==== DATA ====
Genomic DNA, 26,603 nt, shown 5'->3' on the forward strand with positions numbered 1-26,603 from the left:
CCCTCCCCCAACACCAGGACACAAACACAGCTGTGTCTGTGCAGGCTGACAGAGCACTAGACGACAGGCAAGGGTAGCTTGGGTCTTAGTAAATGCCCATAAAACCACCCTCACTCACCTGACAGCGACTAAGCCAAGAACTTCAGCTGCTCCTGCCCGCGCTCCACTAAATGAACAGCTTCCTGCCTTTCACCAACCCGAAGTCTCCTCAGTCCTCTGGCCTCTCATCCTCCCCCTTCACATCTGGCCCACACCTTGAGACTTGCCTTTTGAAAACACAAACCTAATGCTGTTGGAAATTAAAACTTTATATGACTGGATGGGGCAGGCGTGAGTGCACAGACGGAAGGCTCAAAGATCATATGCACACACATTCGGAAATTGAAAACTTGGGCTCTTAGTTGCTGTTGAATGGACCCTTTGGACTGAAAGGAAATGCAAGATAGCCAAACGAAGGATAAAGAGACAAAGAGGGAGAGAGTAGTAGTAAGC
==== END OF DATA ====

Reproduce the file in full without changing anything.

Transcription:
Genomic DNA, 26,603 nt, shown 5'->3' on the forward strand with positions numbered 1-26,603 from the left:
CCCTCCCCCAACACCAGGACACAAACACAGCTGTGTCTGTGCAGGCTGACAGAGCACTAGACGACAGGCAAGGGTAGCTTGGGTCTTAGTAAATGCCCATAAAACCACCCTCACTCACCTGACAGCGACTAAGCCAAGAACTTCAGCTGCTCCTGCCCGCGCTCCACTAAATGAACAGCTTCCTGCCTTTCACCAACCCGAAGTCTCCTCAGTCCTCTGGCCTCTCATCCTCCCCCTTCACATCTGGCCCACACCTTGAGACTTGCCTTTTGAAAACACAAACCTAATGCTGTTGGAAATTAAAACTTTATATGACTGGATGGGGCAGGCGTGAGTGCACAGACGGAAGGCTCAAAGATCATATGCACACACATTCGGAAATTGAAAACTTGGGCTCTTAGTTGCTGTTGAATGGACCCTTTGGACTGAAAGGAAATGCAAGATAGCCAAACGAAGGATAAAGAGACAAAGAGGGAGAGAGTAGTAGTAAGC